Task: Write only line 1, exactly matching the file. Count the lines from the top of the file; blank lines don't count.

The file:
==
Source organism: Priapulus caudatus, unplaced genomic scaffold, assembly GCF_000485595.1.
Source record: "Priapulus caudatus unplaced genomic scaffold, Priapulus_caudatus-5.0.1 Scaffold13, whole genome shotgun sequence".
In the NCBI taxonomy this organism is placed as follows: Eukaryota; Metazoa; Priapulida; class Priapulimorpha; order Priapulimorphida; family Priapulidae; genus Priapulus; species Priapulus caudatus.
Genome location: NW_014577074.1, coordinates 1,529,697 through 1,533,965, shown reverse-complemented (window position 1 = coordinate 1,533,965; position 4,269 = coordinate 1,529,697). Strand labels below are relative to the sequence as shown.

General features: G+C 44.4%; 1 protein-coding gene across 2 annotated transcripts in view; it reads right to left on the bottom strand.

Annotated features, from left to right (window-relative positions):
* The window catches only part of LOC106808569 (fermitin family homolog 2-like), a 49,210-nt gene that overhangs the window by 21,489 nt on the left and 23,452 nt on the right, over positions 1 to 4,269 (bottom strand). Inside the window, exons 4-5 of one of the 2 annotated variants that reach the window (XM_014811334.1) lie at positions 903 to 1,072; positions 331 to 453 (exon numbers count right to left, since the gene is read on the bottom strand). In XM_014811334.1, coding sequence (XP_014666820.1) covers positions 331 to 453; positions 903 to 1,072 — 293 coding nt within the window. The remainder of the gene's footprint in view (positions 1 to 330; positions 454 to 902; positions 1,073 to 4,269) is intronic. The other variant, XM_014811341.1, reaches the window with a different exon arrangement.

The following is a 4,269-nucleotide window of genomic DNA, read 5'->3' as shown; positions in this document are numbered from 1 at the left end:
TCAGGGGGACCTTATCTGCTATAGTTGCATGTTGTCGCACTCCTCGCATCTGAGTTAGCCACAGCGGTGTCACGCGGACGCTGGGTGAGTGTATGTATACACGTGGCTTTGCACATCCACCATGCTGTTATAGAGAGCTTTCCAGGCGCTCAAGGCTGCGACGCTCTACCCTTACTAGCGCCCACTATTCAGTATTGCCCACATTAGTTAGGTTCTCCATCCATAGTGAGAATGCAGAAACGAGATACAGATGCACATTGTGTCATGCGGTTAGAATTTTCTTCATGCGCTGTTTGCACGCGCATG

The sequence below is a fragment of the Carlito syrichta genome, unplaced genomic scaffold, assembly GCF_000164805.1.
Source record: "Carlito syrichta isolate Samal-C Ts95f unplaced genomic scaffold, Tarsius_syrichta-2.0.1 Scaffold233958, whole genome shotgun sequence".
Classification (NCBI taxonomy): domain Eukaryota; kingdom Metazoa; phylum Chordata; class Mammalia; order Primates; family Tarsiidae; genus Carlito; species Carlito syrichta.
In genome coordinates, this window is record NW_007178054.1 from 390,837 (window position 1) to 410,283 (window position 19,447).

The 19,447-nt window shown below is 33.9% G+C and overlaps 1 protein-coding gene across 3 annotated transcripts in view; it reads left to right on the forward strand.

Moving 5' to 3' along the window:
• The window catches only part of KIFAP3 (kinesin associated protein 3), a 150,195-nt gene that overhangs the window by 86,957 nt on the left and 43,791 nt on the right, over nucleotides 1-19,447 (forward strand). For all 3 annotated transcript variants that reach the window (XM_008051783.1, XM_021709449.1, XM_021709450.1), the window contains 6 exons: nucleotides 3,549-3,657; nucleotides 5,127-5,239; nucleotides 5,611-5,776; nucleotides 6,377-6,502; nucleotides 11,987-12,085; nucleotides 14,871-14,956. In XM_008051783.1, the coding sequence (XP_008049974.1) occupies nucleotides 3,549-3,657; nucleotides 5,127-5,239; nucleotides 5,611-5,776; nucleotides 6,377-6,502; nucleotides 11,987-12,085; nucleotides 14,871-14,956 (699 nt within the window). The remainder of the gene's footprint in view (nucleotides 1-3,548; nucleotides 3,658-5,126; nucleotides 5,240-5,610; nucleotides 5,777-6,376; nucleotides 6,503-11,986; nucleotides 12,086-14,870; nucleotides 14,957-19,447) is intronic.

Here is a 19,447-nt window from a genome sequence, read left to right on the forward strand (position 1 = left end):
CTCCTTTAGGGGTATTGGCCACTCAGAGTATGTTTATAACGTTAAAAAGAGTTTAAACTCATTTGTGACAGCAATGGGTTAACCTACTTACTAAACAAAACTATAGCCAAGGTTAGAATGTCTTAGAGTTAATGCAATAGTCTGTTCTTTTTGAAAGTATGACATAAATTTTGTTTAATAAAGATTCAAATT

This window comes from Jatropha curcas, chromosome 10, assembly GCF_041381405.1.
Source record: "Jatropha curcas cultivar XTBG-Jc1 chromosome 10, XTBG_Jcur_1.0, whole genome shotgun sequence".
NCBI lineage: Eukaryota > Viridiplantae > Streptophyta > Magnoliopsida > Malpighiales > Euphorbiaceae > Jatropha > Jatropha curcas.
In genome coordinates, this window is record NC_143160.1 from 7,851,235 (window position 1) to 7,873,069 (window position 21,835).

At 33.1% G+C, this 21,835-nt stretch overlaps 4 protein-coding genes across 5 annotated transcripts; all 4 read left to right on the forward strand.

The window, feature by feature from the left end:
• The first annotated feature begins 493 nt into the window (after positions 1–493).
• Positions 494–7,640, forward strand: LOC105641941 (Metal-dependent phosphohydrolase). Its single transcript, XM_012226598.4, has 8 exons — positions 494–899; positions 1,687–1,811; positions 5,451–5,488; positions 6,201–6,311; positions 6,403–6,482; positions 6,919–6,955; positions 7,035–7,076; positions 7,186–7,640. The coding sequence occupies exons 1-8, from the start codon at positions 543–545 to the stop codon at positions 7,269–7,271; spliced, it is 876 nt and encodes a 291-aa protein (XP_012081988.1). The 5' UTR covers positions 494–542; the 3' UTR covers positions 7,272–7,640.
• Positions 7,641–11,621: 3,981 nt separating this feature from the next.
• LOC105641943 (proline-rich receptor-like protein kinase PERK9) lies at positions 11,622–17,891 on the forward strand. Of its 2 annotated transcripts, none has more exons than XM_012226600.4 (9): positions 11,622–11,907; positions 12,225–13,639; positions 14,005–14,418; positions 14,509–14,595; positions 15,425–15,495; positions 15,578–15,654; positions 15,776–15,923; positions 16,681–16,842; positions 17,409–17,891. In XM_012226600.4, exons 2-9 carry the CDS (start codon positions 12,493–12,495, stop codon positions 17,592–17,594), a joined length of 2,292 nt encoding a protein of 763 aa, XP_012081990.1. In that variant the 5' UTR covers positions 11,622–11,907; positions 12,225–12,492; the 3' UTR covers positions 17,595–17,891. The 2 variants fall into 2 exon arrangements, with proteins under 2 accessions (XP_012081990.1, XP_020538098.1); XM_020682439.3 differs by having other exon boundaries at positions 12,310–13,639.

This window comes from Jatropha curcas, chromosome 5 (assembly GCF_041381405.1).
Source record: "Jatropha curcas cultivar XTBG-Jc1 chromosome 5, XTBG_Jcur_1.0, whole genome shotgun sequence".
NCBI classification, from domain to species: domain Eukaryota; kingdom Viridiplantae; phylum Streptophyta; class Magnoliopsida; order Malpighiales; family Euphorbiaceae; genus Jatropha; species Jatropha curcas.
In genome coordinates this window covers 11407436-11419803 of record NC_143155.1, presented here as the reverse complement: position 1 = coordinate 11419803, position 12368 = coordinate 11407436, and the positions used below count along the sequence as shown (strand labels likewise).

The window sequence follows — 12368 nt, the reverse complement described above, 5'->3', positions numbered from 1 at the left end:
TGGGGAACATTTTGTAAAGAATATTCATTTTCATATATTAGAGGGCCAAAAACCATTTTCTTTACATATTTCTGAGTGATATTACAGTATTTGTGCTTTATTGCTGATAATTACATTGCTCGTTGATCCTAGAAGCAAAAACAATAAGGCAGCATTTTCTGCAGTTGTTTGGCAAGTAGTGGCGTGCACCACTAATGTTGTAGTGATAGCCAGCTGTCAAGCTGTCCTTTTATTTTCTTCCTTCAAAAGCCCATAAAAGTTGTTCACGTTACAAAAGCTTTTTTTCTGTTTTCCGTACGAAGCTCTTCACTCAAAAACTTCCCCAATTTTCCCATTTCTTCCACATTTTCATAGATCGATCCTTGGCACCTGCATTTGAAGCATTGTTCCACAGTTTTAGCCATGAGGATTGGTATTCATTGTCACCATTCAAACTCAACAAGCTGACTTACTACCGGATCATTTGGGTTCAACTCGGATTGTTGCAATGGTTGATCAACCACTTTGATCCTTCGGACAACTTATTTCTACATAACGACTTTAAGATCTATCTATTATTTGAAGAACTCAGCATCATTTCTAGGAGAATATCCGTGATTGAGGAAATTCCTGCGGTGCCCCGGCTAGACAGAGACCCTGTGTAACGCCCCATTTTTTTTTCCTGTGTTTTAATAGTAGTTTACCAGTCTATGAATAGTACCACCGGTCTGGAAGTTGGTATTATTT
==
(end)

Source organism: Priapulus caudatus, unplaced genomic scaffold, assembly GCF_000485595.1.